#### External Stimulus Selection¶

The external stimulus selection capability allows complete control of the photostim module using external digital signals. This is ideal if a separate system is controlling the experiment and needs to be able to command certain stimuli with digital triggers. To utilize this feature, PFI terminals are assigned to stimuli using the “Terms” and “Stimuli” settings. For example, if “Terms” is set to “7 8 9 10” and stimuli is set to “1 2 3 4”, PFI terminal 7 indicates that stimulus 1 should be output, ect. The last option that needs to be set is the trig term. This is the terminal that triggers the selection operation. The following example shows the experimental setup and the behavior that results.

## Photostim Motion Correction¶

An optional microscope configuration can be applied for Motion Correction during Photostimulation.

In a dual scan path configuration for simultaneous imaging (resonant-galvo) and photostimulation (galvo-galvo), sample motion can result in off-target stimulation. To compensate for this effect, ScanImage® can detect sample motion and re-target the stimulation laser to track the sample.

### Galvo Controller Board Configuration¶

Locations of the resistors R85, R93 and R124 on a Cambridge Technologies 671 series galvo controller.

Offset input circuit of a Cambridge Technologies 671 series galvo controller. R85, R93 and R124 might be unpopulated or zero-ohm resistors. To enable the controller board’s offset input, these resistors need to be added / replaced.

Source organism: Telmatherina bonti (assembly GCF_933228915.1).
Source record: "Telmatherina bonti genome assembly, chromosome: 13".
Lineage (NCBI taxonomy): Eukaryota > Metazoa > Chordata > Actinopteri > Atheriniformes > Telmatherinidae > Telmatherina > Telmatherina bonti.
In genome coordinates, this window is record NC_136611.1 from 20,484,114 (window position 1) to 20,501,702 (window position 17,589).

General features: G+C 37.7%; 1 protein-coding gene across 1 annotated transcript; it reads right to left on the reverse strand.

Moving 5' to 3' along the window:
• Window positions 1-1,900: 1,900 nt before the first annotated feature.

Standard Cambridge Technologies 671 series galvo controller accept two input signals:

• Galvo Position

• Galvo Position Offset

ScanImage® controls the stimulation pattern using the Galvo Position signal. To correct for sample motion, ScanImage® uses the Galvo Position Offset Signal, which is updated independently of the Galvo Position signal.

Note

While standard Cambridge Technologies 671 series galvo controllers support position offset inputs, this functionality is disabled by default. Check if resistors R85, R93 and R124 are installed on the galvo controller board. If the resistors are unpopulated and/or zero-ohm resistors (label 000 or 0000) are installed, the controller board ignores signals provided to the offset input (pin J1.4).

In this case, follow the instructions in this section to reconfigure your galvo controller board.

Warning

Modifying the galvo controller board might void the warranty and might damage your board. The information on this page is provided to our best knowledge. However, we do not assume any responsibility in case the suggested modifications result in any hardware damage.

R124 and R93 determine the gain of the inverting amplifier shown in the figure on the right. Since NI DAQ boards can drive analog outputs +-10V, no additional amplification is required. Using the formula Vout = -Vin * R93/R124 it can be seen, that R93 and R124 should be selected to have the same value (20kOhm should be sufficient for most applications).

To determine R85, review page 13 of the Series 671 instruction manual:

R85 = ((+Offset In - -Offset In) x R54 x (R29/(R30+R119)))/(Position Output Scale Factor x Position Offset Range)

Standard values are

Offset In = 10V
R54 = 10kOhm
R29 = 10kOhm
R30 = 19kOhm
R119 = 1kOhm
Position Output Scale Factor = 0.5V /° mechanical

Choose the position Offset Range in °mechanical to select the offset range.


### Wiring¶

To use motion correction the following signals need to be connected:

• XY Galvo Position (see Configuring LinScan)